Najib’s 1-year Tenure – ‘Trying to be all things to all people’

Dr Dzulkefly Ahmad

To say that the Prime Minister Najib Razak had an onerous task when he took the helm 1 year ago is an understatement. Garguantum may equally not suffice to enumerate his task. Looking back, almost a year later, it was indeed a tumultuous one.

After his immediate predecessor was craftily cajoled to vacate Putrajaya earlier than scheduled, on the 3 April 2009 to be exact, the self-fulfilling prophecy of the much-hyped RAHMAN mantra, almost ‘destined’ him to be inaugurated the 6th premier of Malaysia.

However, what may not be so obvious before, has now come back to be ‘bomeeranging’ him incessantly. Being the last of RAHMAN, he now faces the possibility of being resigned into history book as the man who leads one of the world’s longest-governing parties to defeat. That surely must be a nightmare beyond description, both extremely traumatizing and unduly humiliating at the same time. That alone should spur and propel him to give it all.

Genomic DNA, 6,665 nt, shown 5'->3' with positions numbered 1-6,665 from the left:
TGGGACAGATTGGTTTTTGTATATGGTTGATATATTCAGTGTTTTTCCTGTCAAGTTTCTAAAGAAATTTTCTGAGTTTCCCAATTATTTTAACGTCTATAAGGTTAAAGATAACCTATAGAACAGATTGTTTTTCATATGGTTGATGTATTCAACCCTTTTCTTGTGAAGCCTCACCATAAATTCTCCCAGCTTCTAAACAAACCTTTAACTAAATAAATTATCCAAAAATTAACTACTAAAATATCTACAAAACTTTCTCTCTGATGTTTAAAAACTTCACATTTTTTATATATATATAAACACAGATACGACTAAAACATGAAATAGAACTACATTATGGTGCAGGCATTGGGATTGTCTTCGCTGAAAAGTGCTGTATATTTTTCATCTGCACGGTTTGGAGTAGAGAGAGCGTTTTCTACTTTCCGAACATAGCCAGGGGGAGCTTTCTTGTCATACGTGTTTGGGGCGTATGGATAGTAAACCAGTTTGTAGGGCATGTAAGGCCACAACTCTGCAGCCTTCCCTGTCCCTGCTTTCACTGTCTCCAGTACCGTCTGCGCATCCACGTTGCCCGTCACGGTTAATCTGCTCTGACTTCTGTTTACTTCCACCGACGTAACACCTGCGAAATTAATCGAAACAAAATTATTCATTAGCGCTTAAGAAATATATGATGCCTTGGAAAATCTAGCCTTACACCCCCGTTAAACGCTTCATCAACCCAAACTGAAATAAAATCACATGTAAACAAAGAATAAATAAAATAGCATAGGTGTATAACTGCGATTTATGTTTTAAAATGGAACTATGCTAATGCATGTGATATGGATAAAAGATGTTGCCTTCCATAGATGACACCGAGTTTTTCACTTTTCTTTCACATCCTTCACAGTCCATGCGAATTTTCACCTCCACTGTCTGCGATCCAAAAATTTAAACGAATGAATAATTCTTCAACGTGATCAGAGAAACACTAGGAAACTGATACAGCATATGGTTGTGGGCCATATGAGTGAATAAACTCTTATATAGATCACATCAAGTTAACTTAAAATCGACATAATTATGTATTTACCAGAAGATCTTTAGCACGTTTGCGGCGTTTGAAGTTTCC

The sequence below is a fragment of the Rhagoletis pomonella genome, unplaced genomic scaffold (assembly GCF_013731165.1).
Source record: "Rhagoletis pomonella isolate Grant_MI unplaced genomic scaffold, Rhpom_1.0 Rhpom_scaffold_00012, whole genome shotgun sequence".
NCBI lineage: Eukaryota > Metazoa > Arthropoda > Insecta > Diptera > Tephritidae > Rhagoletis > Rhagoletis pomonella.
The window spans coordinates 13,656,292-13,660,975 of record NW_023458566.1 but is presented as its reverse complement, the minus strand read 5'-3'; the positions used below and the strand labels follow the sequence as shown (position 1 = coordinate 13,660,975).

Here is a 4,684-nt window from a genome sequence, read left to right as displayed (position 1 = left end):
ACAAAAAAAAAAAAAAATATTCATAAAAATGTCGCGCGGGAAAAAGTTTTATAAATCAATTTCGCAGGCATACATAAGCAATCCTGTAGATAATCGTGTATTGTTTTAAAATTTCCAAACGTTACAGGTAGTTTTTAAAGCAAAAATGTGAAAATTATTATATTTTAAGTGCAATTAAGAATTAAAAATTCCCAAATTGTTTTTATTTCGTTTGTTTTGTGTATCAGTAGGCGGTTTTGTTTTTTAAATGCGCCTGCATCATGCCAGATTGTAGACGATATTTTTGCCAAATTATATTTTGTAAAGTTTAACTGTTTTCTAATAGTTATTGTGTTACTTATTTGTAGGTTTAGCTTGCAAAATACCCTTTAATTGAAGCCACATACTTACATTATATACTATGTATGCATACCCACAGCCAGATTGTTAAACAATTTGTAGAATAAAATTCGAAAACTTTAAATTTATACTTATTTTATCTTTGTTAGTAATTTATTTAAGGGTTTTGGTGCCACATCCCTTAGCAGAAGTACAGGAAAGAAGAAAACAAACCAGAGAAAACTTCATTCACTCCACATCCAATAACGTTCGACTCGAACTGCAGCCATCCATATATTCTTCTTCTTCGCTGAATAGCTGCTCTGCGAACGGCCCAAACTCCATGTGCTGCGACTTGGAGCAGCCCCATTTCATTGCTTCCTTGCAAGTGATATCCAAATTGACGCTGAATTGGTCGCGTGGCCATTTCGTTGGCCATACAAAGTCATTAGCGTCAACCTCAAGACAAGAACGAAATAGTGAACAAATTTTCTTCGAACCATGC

Overly confident of his imminent takeover from Pak Lah, Najib should have planned well ahead. Similarly would be his better-half and the really-wannabe-number-1-Lady of the nation. In rigorous anticipation of his premiership, one would have thought that Najib is more than prepared to assume the challenge of leading an almost ‘A Failed Nation’.

This writer has, time and again, in the last 1 year given Najib all the avenues and benefits of doubt, to vindicate his many claims and placate all critiques against him. He was in total control. So it seemed, for being the number one at least.He had only himself to overcome. He had only his fear and anxiety to conquer. He has simply to exude extreme courage and undivided commitment for the wide-ranging reforms he intended to do. He wasn’t challenged and continuously hounded by Tun M, like what Pak Lah was subjected to.

After 365 days, his performance is for all to judge. Being seemingly fair is certainly one thing. Being truly honest is even more difficult in this case. In all honesty and fairness, this writer puts a verdict of being least impressed by Najib’s performance. He now elaborates his judgment.